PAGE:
Wednesday, 25 June 2008

The preah vihear temple controversy for dummies

The Nation
By tulsathit taptim
Published on June 25, 2008

I stink where history is concerned and the only reason I dare touch upon the most explosive issue of the hours - the Preah Vihear Temple controversy - is simply because I believe some of you share my dismal knowledge on the subject.

Like the title of this article says, the following probably won't suit those looking for the science and legality of border demarcation or foolproof historical accuracy.

What exactly was the World Court's ruling and Thailand's legal reaction?

Basically, the court, in June, 1962, ruled that the temple belongs to Cambodia, leaving unsolved questions over disputed surrounding areas. The Thai government at that time accepted the ruling with clenched jaws and reserved its right to renew its fight for sovereignty if future legal opportunities arise.

What were the court's key reasons?

The ruling was based on a map drawn primarily by French colonial officers in the late 1900s and decades of Thailand's non-objection to the map that put the temple on Cambodian soil. The map was an integral part of a treaty whose benefits for Thailand, Bangkok had never complained about.

Does the Samak administration's decision to support Cambodia's push for registration of the temple as a World Heritage site compromise Thailand's sovereignty?

The decision, while obviously being overly politicised, was rash and uncalled for. It can be argued that the Joint Communique signed by Noppadon and the Cambodians to support the World Heritage nomination undermines decades of Thailand's "silent" protests against Phnom Penh's victory, and whatever right Bangkok may still hold to re-file the case.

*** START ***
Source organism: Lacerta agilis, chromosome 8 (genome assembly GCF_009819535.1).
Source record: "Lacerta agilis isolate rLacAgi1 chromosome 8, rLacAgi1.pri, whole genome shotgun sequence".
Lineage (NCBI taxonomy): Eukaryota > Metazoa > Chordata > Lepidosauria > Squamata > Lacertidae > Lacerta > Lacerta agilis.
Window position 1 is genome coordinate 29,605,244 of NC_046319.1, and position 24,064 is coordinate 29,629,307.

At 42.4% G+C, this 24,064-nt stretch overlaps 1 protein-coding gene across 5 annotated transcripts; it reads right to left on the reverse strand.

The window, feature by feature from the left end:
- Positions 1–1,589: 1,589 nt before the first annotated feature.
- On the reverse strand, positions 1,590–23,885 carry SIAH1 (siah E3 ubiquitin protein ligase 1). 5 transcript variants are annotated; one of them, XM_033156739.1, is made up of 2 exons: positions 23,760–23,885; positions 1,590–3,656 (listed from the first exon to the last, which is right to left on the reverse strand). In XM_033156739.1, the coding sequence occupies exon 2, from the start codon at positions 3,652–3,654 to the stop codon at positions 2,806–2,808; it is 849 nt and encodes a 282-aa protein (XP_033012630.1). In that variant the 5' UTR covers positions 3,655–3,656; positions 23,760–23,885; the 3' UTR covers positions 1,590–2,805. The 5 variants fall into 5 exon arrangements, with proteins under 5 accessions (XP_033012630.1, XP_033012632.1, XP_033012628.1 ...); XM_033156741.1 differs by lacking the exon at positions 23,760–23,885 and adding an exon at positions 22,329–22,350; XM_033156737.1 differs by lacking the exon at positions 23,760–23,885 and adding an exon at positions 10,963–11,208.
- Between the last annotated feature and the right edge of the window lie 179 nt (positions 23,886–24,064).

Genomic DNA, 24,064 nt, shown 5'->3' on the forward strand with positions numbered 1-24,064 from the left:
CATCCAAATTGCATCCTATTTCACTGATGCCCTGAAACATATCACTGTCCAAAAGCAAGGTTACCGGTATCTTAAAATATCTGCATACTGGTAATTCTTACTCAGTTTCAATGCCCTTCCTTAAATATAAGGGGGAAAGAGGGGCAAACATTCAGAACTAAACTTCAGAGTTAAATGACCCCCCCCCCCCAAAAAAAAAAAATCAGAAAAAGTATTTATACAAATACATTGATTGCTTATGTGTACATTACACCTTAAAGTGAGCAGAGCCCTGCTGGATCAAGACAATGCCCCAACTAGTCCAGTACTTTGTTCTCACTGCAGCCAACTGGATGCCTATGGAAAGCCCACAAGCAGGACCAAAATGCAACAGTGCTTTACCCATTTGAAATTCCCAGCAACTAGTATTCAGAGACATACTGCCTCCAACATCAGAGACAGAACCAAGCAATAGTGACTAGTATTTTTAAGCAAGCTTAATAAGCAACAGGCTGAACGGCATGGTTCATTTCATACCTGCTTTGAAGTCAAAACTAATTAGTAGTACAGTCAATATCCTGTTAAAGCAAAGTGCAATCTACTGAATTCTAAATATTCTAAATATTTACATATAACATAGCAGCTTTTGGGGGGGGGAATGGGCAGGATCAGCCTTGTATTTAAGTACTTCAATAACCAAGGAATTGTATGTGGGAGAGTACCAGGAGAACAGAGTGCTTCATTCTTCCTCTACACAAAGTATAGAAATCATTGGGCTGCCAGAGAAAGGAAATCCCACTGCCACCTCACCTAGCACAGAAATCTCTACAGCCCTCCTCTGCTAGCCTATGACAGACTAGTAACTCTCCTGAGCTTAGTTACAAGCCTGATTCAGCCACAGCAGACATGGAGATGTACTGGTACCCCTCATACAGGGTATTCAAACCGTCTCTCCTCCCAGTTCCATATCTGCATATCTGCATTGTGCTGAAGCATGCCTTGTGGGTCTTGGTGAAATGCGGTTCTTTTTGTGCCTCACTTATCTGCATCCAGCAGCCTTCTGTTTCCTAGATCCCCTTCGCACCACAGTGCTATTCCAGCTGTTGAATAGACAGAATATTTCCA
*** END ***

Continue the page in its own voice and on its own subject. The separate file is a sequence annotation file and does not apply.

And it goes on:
Does Thailand still have that right?

The Samak government is holding on for dear life on Article 61 of the World Court regulation which states that "No application for revision may be made after the lapse of ten years from the date of the judgement". (In Cambodia's application document to Unesco, this article is highlighted, with "LAPSE OF TEN YEARS" in capital letters.)

In his scathing attacks on the government in Parliament yesterday, Democrat leader Abhisit Vejjajiva pointed out Article 60 of the court's regulation. This article allows warring parties to reserve doubts and observations concerning rulings and it does not spell out any timeframe.

Which article carries stronger weight is open for debate, but Abhisit was right in saying that Article 61 should be cited by Cambodian lawyers, not Noppadon.

Since Cambodia boasts full ownership of the temple, why does it need Thailand's backing for the application?

Unesco needs to reinforce sites' "universal values", therefore overlapping claims in surrounding areas could hinder Cambodia's unilateral efforts.

Maintenance capability seems to be one of the issues here. Unesco needs to ensure proper management and preservation for World Heritage sites. Apart from that, and this is my pure guess only, the fact that the temple, perched on a cliff higher than many New York skyscrapers, can only be accessed from the Thai side, makes Bangkok's cooperation for the World Heritage inscription quite essential.

Is "joint nomination, made on more equal grounds" better and possible as claimed by the Democrats?

Some experts say that joint nomination is the best way, and should be a role model for this kind of dispute in Thai-Cambodian relations. Unfortunately, Noppadon and the government as a whole failed to explore this possibility.

Whereas Thailand being able or unable to "reserve" its rights regarding Preah Vihear is somewhat abstract and has much to do with "what ifs?", Noppadon can be squarely criticised for not going for this best option for Thailand.

The temple is very "Khmer", isn't it? What's the point of Thailand's stubbornness?

Well, the World Court case, quite rightly I think, didn't focus on questions of cultural heritage or on which state was the successor to the Khmer Empire. Look at the location of the temple and it's obvious that everything regarding the grand-scale construction had to start from the Thai side. If this too had had to be taken into account, it would have made the dispute much more complex. For example, should the labour and transport routes have been declared Cambodian territory too?

Moreover, if the court had gone as far back as the early 9th century in establishing present ownership of a piece of a structure, all hell would have broken loose.

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